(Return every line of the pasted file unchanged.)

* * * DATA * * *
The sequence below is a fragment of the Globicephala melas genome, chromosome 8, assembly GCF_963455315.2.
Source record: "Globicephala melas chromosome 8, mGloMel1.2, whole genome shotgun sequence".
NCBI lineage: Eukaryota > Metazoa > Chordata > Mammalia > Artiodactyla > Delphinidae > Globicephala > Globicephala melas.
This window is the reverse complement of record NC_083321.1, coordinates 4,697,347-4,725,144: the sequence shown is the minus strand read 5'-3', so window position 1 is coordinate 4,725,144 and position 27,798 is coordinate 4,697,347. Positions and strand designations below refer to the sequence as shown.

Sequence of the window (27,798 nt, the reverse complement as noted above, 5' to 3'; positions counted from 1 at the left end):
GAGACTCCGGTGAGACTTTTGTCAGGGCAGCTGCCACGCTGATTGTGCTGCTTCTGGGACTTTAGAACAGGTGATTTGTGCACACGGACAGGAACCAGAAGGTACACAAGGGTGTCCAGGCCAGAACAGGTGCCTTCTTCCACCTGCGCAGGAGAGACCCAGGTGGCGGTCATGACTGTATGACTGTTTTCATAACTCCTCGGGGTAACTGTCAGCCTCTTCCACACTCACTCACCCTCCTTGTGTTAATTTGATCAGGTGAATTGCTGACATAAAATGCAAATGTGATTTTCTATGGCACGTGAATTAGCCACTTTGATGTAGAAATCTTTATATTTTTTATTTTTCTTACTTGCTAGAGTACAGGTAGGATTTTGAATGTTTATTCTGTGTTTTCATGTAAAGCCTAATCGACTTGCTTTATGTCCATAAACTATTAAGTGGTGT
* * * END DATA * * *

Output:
The sequence below is a fragment of the Globicephala melas genome, chromosome 8, assembly GCF_963455315.2.
Source record: "Globicephala melas chromosome 8, mGloMel1.2, whole genome shotgun sequence".
NCBI lineage: Eukaryota > Metazoa > Chordata > Mammalia > Artiodactyla > Delphinidae > Globicephala > Globicephala melas.
This window is the reverse complement of record NC_083321.1, coordinates 4,697,347-4,725,144: the sequence shown is the minus strand read 5'-3', so window position 1 is coordinate 4,725,144 and position 27,798 is coordinate 4,697,347. Positions and strand designations below refer to the sequence as shown.

Sequence of the window (27,798 nt, the reverse complement as noted above, 5' to 3'; positions counted from 1 at the left end):
GAGACTCCGGTGAGACTTTTGTCAGGGCAGCTGCCACGCTGATTGTGCTGCTTCTGGGACTTTAGAACAGGTGATTTGTGCACACGGACAGGAACCAGAAGGTACACAAGGGTGTCCAGGCCAGAACAGGTGCCTTCTTCCACCTGCGCAGGAGAGACCCAGGTGGCGGTCATGACTGTATGACTGTTTTCATAACTCCTCGGGGTAACTGTCAGCCTCTTCCACACTCACTCACCCTCCTTGTGTTAATTTGATCAGGTGAATTGCTGACATAAAATGCAAATGTGATTTTCTATGGCACGTGAATTAGCCACTTTGATGTAGAAATCTTTATATTTTTTATTTTTCTTACTTGCTAGAGTACAGGTAGGATTTTGAATGTTTATTCTGTGTTTTCATGTAAAGCCTAATCGACTTGCTTTATGTCCATAAACTATTAAGTGGTGT